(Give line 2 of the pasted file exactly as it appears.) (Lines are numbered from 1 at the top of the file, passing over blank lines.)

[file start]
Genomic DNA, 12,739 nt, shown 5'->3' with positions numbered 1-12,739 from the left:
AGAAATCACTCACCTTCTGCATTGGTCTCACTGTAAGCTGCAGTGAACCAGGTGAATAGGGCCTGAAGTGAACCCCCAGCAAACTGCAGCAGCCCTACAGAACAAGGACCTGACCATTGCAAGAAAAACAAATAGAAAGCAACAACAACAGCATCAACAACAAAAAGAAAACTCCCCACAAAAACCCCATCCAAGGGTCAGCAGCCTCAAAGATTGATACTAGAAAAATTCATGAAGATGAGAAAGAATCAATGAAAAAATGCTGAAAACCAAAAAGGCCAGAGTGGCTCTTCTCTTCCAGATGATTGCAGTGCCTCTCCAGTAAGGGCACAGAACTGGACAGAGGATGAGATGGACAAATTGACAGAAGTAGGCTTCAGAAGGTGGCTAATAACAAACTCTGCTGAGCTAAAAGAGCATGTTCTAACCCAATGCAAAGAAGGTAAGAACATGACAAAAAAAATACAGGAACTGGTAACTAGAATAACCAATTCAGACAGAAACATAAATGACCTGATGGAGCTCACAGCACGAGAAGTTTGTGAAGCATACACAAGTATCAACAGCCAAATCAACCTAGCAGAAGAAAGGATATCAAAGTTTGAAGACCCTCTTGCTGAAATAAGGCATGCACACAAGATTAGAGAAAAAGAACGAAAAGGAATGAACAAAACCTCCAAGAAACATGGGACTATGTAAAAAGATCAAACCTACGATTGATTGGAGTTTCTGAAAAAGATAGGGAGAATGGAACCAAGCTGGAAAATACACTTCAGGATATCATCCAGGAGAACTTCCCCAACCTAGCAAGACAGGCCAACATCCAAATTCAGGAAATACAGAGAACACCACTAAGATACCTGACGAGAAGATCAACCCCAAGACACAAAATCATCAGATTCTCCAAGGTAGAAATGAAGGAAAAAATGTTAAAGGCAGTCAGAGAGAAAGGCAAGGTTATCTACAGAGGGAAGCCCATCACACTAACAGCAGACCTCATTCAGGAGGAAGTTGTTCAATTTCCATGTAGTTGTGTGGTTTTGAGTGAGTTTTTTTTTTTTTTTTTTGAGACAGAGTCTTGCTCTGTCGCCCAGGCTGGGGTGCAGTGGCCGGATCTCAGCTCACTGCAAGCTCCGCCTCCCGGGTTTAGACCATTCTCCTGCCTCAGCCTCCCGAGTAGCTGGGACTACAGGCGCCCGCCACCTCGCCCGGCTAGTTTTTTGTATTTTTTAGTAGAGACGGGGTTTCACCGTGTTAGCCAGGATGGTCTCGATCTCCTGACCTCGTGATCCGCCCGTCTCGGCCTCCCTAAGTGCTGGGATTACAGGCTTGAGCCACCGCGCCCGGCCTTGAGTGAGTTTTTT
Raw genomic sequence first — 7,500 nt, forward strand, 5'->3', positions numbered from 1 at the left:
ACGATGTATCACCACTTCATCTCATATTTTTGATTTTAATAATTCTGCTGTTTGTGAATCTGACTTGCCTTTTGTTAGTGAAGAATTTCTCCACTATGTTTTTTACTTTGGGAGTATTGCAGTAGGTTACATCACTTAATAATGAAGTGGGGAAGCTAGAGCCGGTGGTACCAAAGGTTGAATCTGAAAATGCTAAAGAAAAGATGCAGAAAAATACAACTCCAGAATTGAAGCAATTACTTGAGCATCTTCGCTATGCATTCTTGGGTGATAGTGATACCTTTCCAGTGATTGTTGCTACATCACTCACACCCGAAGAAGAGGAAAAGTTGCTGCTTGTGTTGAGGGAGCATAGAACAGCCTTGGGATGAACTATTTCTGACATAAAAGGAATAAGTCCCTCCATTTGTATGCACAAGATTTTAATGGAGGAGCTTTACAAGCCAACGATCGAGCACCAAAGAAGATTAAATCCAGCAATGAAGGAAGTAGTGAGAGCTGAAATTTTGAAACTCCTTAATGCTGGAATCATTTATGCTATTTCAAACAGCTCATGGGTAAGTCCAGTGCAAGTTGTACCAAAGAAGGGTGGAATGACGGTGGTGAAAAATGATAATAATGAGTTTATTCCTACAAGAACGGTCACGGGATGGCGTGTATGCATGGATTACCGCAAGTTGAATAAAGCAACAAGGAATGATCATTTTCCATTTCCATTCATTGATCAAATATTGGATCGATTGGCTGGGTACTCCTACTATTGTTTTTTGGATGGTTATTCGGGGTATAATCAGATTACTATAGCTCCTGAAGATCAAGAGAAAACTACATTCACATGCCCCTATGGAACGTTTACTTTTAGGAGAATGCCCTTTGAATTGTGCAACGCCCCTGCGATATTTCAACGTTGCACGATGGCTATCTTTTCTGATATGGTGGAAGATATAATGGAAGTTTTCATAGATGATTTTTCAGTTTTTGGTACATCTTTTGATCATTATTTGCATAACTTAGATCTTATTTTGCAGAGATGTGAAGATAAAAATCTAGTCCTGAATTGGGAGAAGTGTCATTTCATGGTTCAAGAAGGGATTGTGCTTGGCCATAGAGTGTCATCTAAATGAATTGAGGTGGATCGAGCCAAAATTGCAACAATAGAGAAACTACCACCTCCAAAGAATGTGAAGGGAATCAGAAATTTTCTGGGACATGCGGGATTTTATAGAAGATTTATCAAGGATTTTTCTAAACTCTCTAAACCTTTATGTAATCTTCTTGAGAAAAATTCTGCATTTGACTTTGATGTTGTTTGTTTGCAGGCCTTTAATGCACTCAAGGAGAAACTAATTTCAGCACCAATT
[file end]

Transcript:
AGAAATCACTCACCTTCTGCATTGGTCTCACTGTAAGCTGCAGTGAACCAGGTGAATAGGGCCTGAAGTGAACCCCCAGCAAACTGCAGCAGCCCTACAGAACAAGGACCTGACCATTGCAAGAAAAACAAATAGAAAGCAACAACAACAGCATCAACAACAAAAAGAAAACTCCCCACAAAAACCCCATCCAAGGGTCAGCAGCCTCAAAGATTGATACTAGAAAAATTCATGAAGATGAGAAAGAATCAATGAAAAAATGCTGAAAACCAAAAAGGCCAGAGTGGCTCTTCTCTTCCAGATGATTGCAGTGCCTCTCCAGTAAGGGCACAGAACTGGACAGAGGATGAGATGGACAAATTGACAGAAGTAGGCTTCAGAAGGTGGCTAATAACAAACTCTGCTGAGCTAAAAGAGCATGTTCTAACCCAATGCAAAGAAGGTAAGAACATGACAAAAAAAATACAGGAACTGGTAACTAGAATAACCAATTCAGACAGAAACATAAATGACCTGATGGAGCTCACAGCACGAGAAGTTTGTGAAGCATACACAAGTATCAACAGCCAAATCAACCTAGCAGAAGAAAGGATATCAAAGTTTGAAGACCCTCTTGCTGAAATAAGGCATGCACACAAGATTAGAGAAAAAGAACGAAAAGGAATGAACAAAACCTCCAAGAAACATGGGACTATGTAAAAAGATCAAACCTACGATTGATTGGAGTTTCTGAAAAAGATAGGGAGAATGGAACCAAGCTGGAAAATACACTTCAGGATATCATCCAGGAGAACTTCCCCAACCTAGCAAGACAGGCCAACATCCAAATTCAGGAAATACAGAGAACACCACTAAGATACCTGACGAGAAGATCAACCCCAAGACACAAAATCATCAGATTCTCCAAGGTAGAAATGAAGGAAAAAATGTTAAAGGCAGTCAGAGAGAAAGGCAAGGTTATCTACAGAGGGAAGCCCATCACACTAACAGCAGACCTCATTCAGGAGGAAGTTGTTCAATTTCCATGTAGTTGTGTGGTTTTGAGTGAGTTTTTTTTTTTTTTTTTTGAGACAGAGTCTTGCTCTGTCGCCCAGGCTGGGGTGCAGTGGCCGGATCTCAGCTCACTGCAAGCTCCGCCTCCCGGGTTTAGACCATTCTCCTGCCTCAGCCTCCCGAGTAGCTGGGACTACAGGCGCCCGCCACCTCGCCCGGCTAGTTTTTTGTATTTTTTAGTAGAGACGGGGTTTCACCGTGTTAGCCAGGATGGTCTCGATCTCCTGACCTCGTGATCCGCCCGTCTCGGCCTCCCTAAGTGCTGGGATTACAGGCTTGAGCCACCGCGCCCGGCCTTGAGTGAGTTTTTT